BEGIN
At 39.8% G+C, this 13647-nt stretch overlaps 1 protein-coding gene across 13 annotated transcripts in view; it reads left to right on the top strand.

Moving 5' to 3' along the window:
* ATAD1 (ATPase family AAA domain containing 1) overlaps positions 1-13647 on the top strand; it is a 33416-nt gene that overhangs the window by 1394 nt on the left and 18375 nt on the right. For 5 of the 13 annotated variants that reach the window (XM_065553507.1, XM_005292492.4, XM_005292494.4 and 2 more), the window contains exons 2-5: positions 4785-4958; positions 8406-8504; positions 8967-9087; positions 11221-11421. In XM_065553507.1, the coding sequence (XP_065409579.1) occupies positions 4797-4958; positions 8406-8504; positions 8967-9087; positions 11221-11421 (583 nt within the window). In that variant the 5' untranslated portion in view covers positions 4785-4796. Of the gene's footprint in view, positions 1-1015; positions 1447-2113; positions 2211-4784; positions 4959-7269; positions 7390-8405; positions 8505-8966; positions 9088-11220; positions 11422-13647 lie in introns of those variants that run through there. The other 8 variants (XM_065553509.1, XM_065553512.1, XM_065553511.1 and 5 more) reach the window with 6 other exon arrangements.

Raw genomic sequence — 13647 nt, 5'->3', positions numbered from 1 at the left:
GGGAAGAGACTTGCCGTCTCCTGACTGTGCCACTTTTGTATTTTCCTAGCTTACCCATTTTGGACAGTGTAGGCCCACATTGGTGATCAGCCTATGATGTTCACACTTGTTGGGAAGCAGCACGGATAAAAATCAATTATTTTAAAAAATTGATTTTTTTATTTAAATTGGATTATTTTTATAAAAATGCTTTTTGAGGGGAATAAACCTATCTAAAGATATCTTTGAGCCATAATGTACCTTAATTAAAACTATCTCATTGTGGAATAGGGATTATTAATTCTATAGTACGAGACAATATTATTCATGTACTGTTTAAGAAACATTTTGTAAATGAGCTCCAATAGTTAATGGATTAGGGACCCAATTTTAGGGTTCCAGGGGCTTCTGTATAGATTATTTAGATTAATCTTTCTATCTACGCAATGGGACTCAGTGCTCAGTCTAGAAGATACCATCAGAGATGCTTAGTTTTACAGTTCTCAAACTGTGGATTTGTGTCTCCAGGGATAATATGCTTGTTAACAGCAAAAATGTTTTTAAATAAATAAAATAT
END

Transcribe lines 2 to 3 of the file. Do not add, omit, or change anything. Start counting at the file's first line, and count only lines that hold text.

Moving 5' to 3' along the window:
* ATAD1 (ATPase family AAA domain containing 1) overlaps positions 1-13647 on the top strand; it is a 33416-nt gene that overhangs the window by 1394 nt on the left and 18375 nt on the right. For 5 of the 13 annotated variants that reach the window (XM_065553507.1, XM_005292492.4, XM_005292494.4 and 2 more), the window contains exons 2-5: positions 4785-4958; positions 8406-8504; positions 8967-9087; positions 11221-11421. In XM_065553507.1, the coding sequence (XP_065409579.1) occupies positions 4797-4958; positions 8406-8504; positions 8967-9087; positions 11221-11421 (583 nt within the window). In that variant the 5' untranslated portion in view covers positions 4785-4796. Of the gene's footprint in view, positions 1-1015; positions 1447-2113; positions 2211-4784; positions 4959-7269; positions 7390-8405; positions 8505-8966; positions 9088-11220; positions 11422-13647 lie in introns of those variants that run through there. The other 8 variants (XM_065553509.1, XM_065553512.1, XM_065553511.1 and 5 more) reach the window with 6 other exon arrangements.